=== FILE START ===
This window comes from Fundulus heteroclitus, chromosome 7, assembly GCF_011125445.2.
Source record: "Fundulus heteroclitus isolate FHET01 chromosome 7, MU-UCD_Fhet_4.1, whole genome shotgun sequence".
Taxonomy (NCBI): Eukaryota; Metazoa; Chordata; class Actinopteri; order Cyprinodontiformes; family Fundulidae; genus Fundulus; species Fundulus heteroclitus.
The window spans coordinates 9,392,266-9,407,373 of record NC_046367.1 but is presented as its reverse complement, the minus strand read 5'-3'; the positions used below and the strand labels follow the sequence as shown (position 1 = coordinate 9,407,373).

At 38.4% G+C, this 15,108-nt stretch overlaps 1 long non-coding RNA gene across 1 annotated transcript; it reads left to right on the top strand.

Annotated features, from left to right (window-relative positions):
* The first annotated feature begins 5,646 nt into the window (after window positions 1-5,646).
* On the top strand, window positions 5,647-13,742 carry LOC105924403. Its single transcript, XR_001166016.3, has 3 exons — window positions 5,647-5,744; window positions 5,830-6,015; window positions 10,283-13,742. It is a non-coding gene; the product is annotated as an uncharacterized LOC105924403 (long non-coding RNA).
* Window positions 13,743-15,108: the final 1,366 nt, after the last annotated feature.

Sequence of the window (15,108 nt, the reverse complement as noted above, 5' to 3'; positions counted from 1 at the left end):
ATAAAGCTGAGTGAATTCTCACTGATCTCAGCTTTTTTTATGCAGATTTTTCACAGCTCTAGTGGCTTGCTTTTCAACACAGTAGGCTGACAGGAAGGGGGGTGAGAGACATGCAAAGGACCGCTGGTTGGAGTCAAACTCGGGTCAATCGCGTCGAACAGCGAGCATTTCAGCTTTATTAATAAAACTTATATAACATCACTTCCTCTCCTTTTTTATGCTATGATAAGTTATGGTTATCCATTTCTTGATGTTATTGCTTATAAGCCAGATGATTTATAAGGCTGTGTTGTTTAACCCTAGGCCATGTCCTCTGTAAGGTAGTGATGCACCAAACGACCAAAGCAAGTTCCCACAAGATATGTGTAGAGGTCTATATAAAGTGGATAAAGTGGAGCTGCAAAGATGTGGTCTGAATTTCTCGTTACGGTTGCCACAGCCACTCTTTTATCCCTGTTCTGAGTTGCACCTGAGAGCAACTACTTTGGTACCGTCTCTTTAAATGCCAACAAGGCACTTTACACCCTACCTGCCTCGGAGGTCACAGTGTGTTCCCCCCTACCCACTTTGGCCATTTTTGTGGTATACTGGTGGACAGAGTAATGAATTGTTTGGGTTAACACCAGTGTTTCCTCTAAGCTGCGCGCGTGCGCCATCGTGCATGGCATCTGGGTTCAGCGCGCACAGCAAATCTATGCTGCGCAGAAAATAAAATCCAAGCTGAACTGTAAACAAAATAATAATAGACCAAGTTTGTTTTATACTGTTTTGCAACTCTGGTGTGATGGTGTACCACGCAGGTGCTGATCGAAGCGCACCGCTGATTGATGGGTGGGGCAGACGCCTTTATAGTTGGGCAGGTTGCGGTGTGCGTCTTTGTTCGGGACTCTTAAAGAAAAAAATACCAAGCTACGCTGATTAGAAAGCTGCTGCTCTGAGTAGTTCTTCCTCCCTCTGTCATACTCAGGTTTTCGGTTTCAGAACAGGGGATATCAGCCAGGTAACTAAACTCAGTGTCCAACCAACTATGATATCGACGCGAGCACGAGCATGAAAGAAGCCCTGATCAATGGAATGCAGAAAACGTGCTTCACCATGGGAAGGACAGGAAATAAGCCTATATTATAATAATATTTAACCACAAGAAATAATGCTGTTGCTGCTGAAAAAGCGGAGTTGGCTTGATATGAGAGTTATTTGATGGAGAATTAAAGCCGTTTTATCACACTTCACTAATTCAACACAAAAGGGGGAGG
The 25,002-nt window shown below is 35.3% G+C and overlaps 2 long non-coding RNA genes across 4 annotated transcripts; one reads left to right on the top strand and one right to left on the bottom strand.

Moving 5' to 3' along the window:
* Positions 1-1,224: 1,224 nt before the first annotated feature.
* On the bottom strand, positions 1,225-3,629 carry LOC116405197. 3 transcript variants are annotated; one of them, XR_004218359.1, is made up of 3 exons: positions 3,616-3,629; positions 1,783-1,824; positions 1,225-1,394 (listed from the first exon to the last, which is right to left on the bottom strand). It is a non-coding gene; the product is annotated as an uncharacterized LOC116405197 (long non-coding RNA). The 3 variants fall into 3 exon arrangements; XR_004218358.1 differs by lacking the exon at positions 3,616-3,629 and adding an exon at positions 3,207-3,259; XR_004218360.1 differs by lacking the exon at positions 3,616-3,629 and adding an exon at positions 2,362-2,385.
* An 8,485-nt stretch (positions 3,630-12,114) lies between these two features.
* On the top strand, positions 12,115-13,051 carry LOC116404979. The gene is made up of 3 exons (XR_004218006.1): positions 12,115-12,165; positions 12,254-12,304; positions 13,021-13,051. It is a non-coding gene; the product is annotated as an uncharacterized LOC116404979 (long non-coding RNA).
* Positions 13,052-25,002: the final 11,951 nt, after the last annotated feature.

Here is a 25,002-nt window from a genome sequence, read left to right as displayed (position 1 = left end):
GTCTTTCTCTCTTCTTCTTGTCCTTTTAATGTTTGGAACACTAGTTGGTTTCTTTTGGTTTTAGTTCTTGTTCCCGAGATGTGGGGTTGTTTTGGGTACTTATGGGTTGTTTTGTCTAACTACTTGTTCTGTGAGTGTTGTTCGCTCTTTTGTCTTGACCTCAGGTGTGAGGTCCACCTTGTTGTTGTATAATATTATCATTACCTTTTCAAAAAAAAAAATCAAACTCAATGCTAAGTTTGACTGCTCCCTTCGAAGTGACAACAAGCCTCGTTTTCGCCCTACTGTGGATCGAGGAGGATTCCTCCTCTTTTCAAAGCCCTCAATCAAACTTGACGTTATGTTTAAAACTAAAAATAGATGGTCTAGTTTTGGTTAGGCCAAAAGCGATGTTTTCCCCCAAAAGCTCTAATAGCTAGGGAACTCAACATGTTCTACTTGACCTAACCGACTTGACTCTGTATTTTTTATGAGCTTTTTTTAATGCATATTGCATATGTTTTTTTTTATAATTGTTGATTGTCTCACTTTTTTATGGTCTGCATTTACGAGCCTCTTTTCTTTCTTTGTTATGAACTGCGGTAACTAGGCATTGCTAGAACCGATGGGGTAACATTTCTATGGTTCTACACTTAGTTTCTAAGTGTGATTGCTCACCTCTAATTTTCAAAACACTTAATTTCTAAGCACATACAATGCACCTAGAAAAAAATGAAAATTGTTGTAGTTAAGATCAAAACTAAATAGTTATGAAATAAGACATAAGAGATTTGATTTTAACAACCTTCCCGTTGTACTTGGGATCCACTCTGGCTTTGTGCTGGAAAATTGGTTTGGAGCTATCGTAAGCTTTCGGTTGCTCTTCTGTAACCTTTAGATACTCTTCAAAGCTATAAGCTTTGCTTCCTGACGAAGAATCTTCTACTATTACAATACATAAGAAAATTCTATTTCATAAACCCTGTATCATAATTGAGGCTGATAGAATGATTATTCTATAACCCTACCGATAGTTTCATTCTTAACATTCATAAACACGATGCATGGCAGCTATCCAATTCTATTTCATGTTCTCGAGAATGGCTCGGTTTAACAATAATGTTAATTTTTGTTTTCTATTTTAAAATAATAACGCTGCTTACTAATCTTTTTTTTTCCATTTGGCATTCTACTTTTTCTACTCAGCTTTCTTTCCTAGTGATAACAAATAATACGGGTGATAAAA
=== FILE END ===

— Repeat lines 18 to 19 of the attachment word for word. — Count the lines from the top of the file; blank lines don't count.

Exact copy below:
* Positions 13,052-25,002: the final 11,951 nt, after the last annotated feature.

Here is a 25,002-nt window from a genome sequence, read left to right as displayed (position 1 = left end):